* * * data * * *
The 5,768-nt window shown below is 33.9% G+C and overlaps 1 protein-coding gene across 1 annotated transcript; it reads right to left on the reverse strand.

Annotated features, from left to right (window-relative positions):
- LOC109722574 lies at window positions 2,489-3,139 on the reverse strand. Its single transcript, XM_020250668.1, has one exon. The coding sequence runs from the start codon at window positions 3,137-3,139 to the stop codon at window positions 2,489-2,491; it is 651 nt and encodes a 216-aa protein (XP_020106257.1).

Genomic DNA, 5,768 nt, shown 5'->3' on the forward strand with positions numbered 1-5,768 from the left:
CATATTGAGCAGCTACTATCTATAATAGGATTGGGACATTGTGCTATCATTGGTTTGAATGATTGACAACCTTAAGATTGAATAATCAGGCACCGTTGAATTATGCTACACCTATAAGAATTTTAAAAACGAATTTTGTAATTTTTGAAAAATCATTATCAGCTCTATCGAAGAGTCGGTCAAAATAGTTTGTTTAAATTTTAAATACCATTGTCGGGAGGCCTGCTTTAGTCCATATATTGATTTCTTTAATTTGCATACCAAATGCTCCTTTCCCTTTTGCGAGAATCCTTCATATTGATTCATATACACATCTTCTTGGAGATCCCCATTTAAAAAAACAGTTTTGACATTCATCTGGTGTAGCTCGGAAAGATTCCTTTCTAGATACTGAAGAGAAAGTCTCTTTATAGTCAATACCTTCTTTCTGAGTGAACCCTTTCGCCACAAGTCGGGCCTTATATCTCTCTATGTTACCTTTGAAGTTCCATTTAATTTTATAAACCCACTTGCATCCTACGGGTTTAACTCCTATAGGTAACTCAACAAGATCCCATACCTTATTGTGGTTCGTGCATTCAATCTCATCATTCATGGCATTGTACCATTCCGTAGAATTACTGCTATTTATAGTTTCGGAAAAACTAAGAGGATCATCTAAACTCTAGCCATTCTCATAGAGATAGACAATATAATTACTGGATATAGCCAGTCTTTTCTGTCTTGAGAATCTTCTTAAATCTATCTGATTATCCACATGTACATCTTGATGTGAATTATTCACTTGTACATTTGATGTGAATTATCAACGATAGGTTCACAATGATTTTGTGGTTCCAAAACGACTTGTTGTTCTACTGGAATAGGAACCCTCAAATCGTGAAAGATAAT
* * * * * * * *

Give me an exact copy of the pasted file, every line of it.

The 5,768-nt window shown below is 33.9% G+C and overlaps 1 protein-coding gene across 1 annotated transcript; it reads right to left on the reverse strand.

Annotated features, from left to right (window-relative positions):
- LOC109722574 lies at window positions 2,489-3,139 on the reverse strand. Its single transcript, XM_020250668.1, has one exon. The coding sequence runs from the start codon at window positions 3,137-3,139 to the stop codon at window positions 2,489-2,491; it is 651 nt and encodes a 216-aa protein (XP_020106257.1).

Genomic DNA, 5,768 nt, shown 5'->3' on the forward strand with positions numbered 1-5,768 from the left:
CATATTGAGCAGCTACTATCTATAATAGGATTGGGACATTGTGCTATCATTGGTTTGAATGATTGACAACCTTAAGATTGAATAATCAGGCACCGTTGAATTATGCTACACCTATAAGAATTTTAAAAACGAATTTTGTAATTTTTGAAAAATCATTATCAGCTCTATCGAAGAGTCGGTCAAAATAGTTTGTTTAAATTTTAAATACCATTGTCGGGAGGCCTGCTTTAGTCCATATATTGATTTCTTTAATTTGCATACCAAATGCTCCTTTCCCTTTTGCGAGAATCCTTCATATTGATTCATATACACATCTTCTTGGAGATCCCCATTTAAAAAAACAGTTTTGACATTCATCTGGTGTAGCTCGGAAAGATTCCTTTCTAGATACTGAAGAGAAAGTCTCTTTATAGTCAATACCTTCTTTCTGAGTGAACCCTTTCGCCACAAGTCGGGCCTTATATCTCTCTATGTTACCTTTGAAGTTCCATTTAATTTTATAAACCCACTTGCATCCTACGGGTTTAACTCCTATAGGTAACTCAACAAGATCCCATACCTTATTGTGGTTCGTGCATTCAATCTCATCATTCATGGCATTGTACCATTCCGTAGAATTACTGCTATTTATAGTTTCGGAAAAACTAAGAGGATCATCTAAACTCTAGCCATTCTCATAGAGATAGACAATATAATTACTGGATATAGCCAGTCTTTTCTGTCTTGAGAATCTTCTTAAATCTATCTGATTATCCACATGTACATCTTGATGTGAATTATTCACTTGTACATTTGATGTGAATTATCAACGATAGGTTCACAATGATTTTGTGGTTCCAAAACGACTTGTTGTTCTACTGGAATAGGAACCCTCAAATCGTGAAAGATAAT